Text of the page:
So when Jesus moves into this neighborhood, he is saying in no uncertain terms that he has come for the lost, for those who live in the shadow of death, for those who have been forgotten. Jesus and his disciples would not be fishing for converts but for those the world has left behind. They would be doing God’s work of gathering in those still in exile: the poor, the outcast, those considered unclean. For this reason, these first few disciples trusted Jesus with their lives.
Think of the people you trust, with whom you can be your most vulnerable self. What is it that makes them so trustworthy? What qualities do they possess? Usually these are folks we can believe in, that is to say, they have integrity, their insides match their outside—they are authentic.
When we say we believe in Jesus, what we mean is that we believe, we trust that he is the authentic, utterly faithful image of the fullness of God. For some Christians that means Jesus is the Son of God, born of a virgin, who came to take away our sins. For others this is not necessary in order to believe in Jesus; rather there are Christians who look to Jesus, his actions, his teachings, his authenticity as one who fully embodies God’s law and love.
Because of the Enlightenment in the 18th century, the words ‘trust’,’ believe’, and ‘faith’ have come more to mean to ascribe to a creed or doctrine or religious code. Actually, these words have more to do with loyalty and relationship than with any kind of test. The word ‘believe’ comes from an old English word which means ‘to belove’. When we say we believe in Jesus, we believe in God, we believe in the Holy Spirit, what we’re really saying is that we belove them. We have a relationship with them. We trust them. We trust that when a promise is made, that it will be fulfilled; that we are unconditionally loved; that when we are lost, we will be found; that the kingdom of God truly indeed dwells within us and amongst us.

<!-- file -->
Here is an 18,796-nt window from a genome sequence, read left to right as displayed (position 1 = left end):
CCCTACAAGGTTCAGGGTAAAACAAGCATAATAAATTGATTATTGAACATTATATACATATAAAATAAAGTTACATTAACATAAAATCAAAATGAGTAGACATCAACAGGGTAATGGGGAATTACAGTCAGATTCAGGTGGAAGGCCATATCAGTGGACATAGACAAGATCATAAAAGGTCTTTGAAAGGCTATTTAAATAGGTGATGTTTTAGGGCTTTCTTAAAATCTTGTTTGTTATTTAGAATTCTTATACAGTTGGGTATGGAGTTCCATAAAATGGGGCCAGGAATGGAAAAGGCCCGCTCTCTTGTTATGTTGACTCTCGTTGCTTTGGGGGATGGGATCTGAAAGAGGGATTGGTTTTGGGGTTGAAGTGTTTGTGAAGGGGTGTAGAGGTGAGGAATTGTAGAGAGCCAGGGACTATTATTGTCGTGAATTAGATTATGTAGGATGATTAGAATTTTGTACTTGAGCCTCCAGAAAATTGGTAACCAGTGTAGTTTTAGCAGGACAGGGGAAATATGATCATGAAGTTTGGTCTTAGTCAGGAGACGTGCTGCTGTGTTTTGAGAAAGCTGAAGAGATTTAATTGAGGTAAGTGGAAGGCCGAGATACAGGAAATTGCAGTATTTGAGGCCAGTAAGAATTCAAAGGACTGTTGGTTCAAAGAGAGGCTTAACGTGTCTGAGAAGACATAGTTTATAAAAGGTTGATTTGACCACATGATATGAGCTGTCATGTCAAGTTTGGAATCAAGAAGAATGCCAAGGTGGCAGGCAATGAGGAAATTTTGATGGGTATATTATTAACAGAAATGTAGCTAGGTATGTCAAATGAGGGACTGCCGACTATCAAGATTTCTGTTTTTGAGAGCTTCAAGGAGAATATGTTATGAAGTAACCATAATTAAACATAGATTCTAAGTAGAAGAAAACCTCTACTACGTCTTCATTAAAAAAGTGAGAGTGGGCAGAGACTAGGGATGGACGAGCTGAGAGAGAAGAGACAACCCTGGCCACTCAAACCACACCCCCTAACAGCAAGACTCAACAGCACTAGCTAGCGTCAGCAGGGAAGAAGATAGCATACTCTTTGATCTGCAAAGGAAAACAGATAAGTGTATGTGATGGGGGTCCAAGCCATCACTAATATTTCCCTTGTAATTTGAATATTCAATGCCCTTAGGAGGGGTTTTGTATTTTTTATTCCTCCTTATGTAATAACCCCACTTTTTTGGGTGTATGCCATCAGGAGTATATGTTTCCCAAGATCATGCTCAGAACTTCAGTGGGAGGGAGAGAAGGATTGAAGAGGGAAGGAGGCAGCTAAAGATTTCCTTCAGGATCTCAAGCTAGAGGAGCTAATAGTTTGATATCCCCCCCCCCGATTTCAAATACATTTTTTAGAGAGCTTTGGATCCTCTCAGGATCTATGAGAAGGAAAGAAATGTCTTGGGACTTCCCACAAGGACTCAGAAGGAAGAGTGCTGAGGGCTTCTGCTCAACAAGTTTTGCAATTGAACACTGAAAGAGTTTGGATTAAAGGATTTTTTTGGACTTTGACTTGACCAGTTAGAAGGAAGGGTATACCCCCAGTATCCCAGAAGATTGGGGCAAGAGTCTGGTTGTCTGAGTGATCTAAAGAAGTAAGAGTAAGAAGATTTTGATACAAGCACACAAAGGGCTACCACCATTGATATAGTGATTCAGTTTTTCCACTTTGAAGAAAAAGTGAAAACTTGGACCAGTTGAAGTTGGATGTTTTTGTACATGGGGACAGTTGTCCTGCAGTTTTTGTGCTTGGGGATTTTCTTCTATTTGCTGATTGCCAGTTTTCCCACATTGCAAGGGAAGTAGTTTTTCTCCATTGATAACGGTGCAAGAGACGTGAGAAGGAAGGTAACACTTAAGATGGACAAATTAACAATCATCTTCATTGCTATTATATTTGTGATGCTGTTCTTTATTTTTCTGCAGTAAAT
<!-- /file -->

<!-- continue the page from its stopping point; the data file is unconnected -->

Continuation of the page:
We could quote Bible verses, the Nicene and Apostles’ creeds, and the Ten Commandments until the cows come home. We could agree with every set of statements that exist about the Christian faith. But this is not what it means to be faithful, to trust God, to believe in Jesus. The opposite of faith and trust is not doubt but anxiety, worry, fear. Think about how often during the course of the day you are worried, anxious, fearful. Think about those times you have felt those feelings at church. Are there people here with whom you can share your anxiety, your worries, your fears? Is this a church where these feelings are talked about openly and authentically or with only a few?
Keeping our anxiety, worry and fear to ourselves is what makes us feel lost, is what drives apart community and gets us feeling purposeless, wandering—as though we are in the dark. When a community, a church operates from within the shadows, all of the decisions made, even with the best of intentions, contain within them an undercurrent of anxiety and worry. Being open and honest about these feelings takes away their power over us, bringing the light of God into that shadowy place. Believing in one another, being faithful in our commitment to each other, trusting that everyone is doing the best they can with what they’ve got—this is how we are found, it’s what brings us together, and gives our life together meaning. This is what makes a church feel like home.
Jesus said, “Love one another as I have loved you.” Said another way, “Belove one another as I have beloved you. Believe in one another as I have believed in you.” Jesus trusted these disciples, not because they were exemplary people, not because they had proved themselves in some way, not even because they might have been good fishermen. He trusted them because they said ‘yes’ to him when he hadn’t promised a thing except that they would be catching people.
At some point you said ‘yes’ to Jesus and to each other. You say it each time you come to worship, when you serve on a committee, when you put money in an envelope, when you teach Sunday School, when you bring food and help out at a mission meal and any other number of ways. But as in any relationship, when was the last time you said it out loud and really meant it? Jesus trusts you to do God’s work of gathering in the lost. If Jesus has called each and every one of us, who are we to be anxious?